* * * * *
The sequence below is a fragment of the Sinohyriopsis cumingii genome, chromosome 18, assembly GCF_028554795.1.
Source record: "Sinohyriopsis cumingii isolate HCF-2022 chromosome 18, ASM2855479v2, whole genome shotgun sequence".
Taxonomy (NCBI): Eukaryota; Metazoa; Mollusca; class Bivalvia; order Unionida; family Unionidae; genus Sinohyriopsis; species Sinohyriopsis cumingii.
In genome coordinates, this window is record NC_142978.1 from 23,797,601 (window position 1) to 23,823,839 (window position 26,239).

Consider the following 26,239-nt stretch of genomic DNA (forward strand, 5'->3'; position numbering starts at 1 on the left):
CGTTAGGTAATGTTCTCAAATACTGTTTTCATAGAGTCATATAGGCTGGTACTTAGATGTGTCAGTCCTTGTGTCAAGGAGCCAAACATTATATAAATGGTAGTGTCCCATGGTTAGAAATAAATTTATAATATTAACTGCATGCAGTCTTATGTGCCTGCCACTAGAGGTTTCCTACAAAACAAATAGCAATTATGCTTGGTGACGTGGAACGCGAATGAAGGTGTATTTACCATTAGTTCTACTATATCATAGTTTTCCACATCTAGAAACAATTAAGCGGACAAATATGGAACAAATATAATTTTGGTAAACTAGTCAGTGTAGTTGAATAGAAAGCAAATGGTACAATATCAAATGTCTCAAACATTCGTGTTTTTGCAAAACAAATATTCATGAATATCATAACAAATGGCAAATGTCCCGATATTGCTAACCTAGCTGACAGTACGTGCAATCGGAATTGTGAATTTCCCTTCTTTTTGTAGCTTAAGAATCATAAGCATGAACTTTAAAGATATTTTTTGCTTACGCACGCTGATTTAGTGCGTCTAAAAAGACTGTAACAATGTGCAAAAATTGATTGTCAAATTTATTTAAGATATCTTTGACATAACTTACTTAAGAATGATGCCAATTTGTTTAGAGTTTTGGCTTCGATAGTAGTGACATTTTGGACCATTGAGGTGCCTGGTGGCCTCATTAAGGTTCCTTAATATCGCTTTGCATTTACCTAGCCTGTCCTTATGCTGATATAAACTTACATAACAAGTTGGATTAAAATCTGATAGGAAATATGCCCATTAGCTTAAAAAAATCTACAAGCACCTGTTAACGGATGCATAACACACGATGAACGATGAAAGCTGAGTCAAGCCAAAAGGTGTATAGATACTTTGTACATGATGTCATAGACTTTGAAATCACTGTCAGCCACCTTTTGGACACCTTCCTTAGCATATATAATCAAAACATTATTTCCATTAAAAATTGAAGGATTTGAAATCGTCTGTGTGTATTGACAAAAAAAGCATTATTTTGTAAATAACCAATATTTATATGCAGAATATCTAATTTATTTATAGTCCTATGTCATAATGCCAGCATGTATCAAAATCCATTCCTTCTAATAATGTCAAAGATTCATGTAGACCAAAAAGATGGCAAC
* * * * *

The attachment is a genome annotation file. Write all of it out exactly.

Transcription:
The sequence below is a fragment of the Sinohyriopsis cumingii genome, chromosome 18, assembly GCF_028554795.1.
Source record: "Sinohyriopsis cumingii isolate HCF-2022 chromosome 18, ASM2855479v2, whole genome shotgun sequence".
Taxonomy (NCBI): Eukaryota; Metazoa; Mollusca; class Bivalvia; order Unionida; family Unionidae; genus Sinohyriopsis; species Sinohyriopsis cumingii.
In genome coordinates, this window is record NC_142978.1 from 23,797,601 (window position 1) to 23,823,839 (window position 26,239).

Consider the following 26,239-nt stretch of genomic DNA (forward strand, 5'->3'; position numbering starts at 1 on the left):
CGTTAGGTAATGTTCTCAAATACTGTTTTCATAGAGTCATATAGGCTGGTACTTAGATGTGTCAGTCCTTGTGTCAAGGAGCCAAACATTATATAAATGGTAGTGTCCCATGGTTAGAAATAAATTTATAATATTAACTGCATGCAGTCTTATGTGCCTGCCACTAGAGGTTTCCTACAAAACAAATAGCAATTATGCTTGGTGACGTGGAACGCGAATGAAGGTGTATTTACCATTAGTTCTACTATATCATAGTTTTCCACATCTAGAAACAATTAAGCGGACAAATATGGAACAAATATAATTTTGGTAAACTAGTCAGTGTAGTTGAATAGAAAGCAAATGGTACAATATCAAATGTCTCAAACATTCGTGTTTTTGCAAAACAAATATTCATGAATATCATAACAAATGGCAAATGTCCCGATATTGCTAACCTAGCTGACAGTACGTGCAATCGGAATTGTGAATTTCCCTTCTTTTTGTAGCTTAAGAATCATAAGCATGAACTTTAAAGATATTTTTTGCTTACGCACGCTGATTTAGTGCGTCTAAAAAGACTGTAACAATGTGCAAAAATTGATTGTCAAATTTATTTAAGATATCTTTGACATAACTTACTTAAGAATGATGCCAATTTGTTTAGAGTTTTGGCTTCGATAGTAGTGACATTTTGGACCATTGAGGTGCCTGGTGGCCTCATTAAGGTTCCTTAATATCGCTTTGCATTTACCTAGCCTGTCCTTATGCTGATATAAACTTACATAACAAGTTGGATTAAAATCTGATAGGAAATATGCCCATTAGCTTAAAAAAATCTACAAGCACCTGTTAACGGATGCATAACACACGATGAACGATGAAAGCTGAGTCAAGCCAAAAGGTGTATAGATACTTTGTACATGATGTCATAGACTTTGAAATCACTGTCAGCCACCTTTTGGACACCTTCCTTAGCATATATAATCAAAACATTATTTCCATTAAAAATTGAAGGATTTGAAATCGTCTGTGTGTATTGACAAAAAAAGCATTATTTTGTAAATAACCAATATTTATATGCAGAATATCTAATTTATTTATAGTCCTATGTCATAATGCCAGCATGTATCAAAATCCATTCCTTCTAATAATGTCAAAGATTCATGTAGACCAAAAAGATGGCAAC